Step 3: “Fall” Into A Bridge

Do I even need to…? I mean, yeah, you know, just fall backwards as if you’re fainting, but catch yourself and push into a perfect bridge at the last second. GOD, WHY IS THAT SO HARD, BECKY???

Step 4: Do a Back Walkover

So easy!

How To Have A Killer Halloween

With the world on hold due to pandemic/apocalypse reasons, you might think there’s no way to have a great Halloween. Social distancing rules out a lot of the traditional Halloween activities (or deeply inhibits them). And sure, trick or treating, pumpkin carving and parties are fun, I mean, if you’re into that. But why not get back to more traditional Halloween roots with something more… authentic? The following list of activities is sure to guarantee a true Halloween experience.

Get ready to have some fun when you…

Open A Hellmouth

Decided to embrace the spirit of Halloween and open a hellmouth? Good for you! There are a number of ways to open a demonic portal and unleash terrifying monsters on Earth. The most straight forward method is to gather a few unholy relics and perform a ritual to open a gateway to hell. Too easy? A slightly more complicated approach is to locate a building owned by an ex-communicated priest guarding a hell opening. It might be a tad tricky to get him to let you open it, but I’m sure you’re up for the challenge. Or, if you’re good at puzzles, head to your local game store and pick up a demonic puzzle box. Solve that sucker and boom! You’ve got yourself an opening to hell!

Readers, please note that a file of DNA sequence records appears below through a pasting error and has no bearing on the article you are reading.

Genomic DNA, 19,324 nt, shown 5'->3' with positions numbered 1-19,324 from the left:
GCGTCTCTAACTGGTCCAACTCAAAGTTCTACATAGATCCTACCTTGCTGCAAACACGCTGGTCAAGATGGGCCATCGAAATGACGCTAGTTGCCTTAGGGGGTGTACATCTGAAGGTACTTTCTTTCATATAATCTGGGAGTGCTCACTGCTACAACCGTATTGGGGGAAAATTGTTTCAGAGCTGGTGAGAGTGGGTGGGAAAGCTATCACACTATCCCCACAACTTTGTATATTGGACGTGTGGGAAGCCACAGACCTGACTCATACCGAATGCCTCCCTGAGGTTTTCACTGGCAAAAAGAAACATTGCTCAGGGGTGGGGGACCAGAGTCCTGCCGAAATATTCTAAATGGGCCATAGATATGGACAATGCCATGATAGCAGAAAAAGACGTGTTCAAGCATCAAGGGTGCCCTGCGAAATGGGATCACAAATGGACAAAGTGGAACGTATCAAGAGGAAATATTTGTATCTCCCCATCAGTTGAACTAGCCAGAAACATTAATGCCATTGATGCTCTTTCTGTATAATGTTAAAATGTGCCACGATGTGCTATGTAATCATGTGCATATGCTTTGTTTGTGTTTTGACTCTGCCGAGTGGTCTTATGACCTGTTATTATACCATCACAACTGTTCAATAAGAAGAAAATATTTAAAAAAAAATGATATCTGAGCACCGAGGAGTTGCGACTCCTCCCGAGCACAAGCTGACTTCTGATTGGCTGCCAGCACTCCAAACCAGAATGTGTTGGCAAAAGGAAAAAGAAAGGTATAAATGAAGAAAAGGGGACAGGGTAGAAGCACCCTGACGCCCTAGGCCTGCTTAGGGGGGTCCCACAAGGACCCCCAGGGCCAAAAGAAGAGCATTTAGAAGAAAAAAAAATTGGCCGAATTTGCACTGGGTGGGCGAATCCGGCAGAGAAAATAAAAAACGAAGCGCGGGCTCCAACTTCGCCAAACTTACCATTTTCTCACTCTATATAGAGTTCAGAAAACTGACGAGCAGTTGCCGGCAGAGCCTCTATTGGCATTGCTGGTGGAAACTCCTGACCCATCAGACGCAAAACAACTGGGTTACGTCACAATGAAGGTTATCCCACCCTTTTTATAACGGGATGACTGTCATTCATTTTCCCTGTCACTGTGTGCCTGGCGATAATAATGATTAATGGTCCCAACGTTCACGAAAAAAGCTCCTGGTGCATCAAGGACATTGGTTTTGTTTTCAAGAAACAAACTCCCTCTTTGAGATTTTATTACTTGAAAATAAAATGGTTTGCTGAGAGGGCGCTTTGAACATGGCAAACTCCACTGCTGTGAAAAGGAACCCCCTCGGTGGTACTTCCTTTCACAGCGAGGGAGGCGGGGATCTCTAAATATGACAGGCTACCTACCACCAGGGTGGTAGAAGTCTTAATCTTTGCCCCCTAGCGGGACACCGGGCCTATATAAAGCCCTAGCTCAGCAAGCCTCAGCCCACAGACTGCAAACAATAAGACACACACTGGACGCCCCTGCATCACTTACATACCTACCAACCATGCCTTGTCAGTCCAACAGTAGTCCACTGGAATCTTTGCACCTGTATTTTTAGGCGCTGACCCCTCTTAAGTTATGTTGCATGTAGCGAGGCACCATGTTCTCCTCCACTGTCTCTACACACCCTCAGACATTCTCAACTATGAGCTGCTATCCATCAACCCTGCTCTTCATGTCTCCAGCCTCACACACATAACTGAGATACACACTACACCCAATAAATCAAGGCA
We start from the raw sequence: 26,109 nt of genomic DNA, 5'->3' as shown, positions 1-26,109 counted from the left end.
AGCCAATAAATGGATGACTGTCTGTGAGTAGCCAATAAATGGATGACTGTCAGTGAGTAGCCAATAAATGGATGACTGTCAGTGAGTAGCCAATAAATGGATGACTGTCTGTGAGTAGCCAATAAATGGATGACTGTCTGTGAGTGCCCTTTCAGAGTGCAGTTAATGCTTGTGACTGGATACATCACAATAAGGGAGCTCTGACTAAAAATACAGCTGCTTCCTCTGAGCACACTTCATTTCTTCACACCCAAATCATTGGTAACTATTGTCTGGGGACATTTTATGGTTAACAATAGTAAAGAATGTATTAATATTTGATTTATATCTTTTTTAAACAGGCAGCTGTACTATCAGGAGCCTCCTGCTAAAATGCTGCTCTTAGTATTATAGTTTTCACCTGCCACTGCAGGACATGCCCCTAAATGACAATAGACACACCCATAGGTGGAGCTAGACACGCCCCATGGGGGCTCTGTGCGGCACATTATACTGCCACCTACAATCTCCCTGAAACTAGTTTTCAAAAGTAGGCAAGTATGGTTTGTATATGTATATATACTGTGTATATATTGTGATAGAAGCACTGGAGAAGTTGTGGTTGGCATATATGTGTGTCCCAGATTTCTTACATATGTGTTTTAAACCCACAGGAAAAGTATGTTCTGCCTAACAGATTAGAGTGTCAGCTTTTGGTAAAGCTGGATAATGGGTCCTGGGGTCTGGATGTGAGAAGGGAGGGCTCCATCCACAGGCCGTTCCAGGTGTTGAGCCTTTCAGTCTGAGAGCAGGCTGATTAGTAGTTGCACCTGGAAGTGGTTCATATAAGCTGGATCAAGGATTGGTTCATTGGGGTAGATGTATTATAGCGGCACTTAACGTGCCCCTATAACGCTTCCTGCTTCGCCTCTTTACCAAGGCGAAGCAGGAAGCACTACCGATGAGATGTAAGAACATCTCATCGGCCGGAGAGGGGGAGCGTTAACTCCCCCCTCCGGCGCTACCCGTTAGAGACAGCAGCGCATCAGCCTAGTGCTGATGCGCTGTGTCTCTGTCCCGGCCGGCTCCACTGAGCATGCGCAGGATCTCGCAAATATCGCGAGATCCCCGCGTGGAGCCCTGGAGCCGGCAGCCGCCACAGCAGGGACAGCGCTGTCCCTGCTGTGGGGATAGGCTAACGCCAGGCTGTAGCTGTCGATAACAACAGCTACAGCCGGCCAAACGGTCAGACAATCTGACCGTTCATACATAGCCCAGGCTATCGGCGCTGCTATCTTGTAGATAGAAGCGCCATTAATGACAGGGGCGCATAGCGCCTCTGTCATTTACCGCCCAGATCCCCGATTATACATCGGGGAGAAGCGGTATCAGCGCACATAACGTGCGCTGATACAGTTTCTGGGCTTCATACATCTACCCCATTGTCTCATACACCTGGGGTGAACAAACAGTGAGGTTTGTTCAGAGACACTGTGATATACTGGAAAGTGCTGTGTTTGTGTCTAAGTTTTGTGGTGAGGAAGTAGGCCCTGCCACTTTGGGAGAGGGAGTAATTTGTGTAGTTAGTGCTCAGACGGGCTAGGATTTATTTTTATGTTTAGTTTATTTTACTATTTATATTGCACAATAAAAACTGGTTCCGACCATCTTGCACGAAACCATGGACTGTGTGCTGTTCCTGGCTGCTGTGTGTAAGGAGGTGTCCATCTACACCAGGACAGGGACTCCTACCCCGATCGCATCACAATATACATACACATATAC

Get Brutally Murdered

Nothing says Halloween like getting murdered by an un-killable serial killer. How do you find one? The easiest way is to babysit on Halloween, ideally on a farm or acreage outside of town. Make sure there’s terrible cell phone reception, or plan ahead and drain the battery! Otherwise, you and a few friends should definitely party at an abandoned theme park or head down to that lake where that group of teens were horribly murdered one hundred years ago tonight. Make sure you split up! Everyone wins when you take on a demented killer solo!

Resurrect The Dead

Why let the dead stay dead when they can come back and eat your flesh? If you’re eager for a thrilling game of tag with a hungry corpse, all you need to do is read from the book of the dead. Or, you can try developing a face cream or drug that makes people live forever. Make sure you get it horribly, horribly wrong. Don’t want to go through all that rigamorale? Perform a spell with a lock of a dead loved one’s hair. They’ll come back all kinds of wrong!

Activate A Witch’s Curse

Everyone knows if you’re dumb enough to execute a witch, she’s going to return to life a few hundred years later and enact her revenge. If you’re getting impatient, you can summon her any number of ways but I recommend lighting a black flame candle. No witches murdered in your town? Find a live one and fall in love with her. She’s sure to be cursed so that anyone she loves dies a terrible death.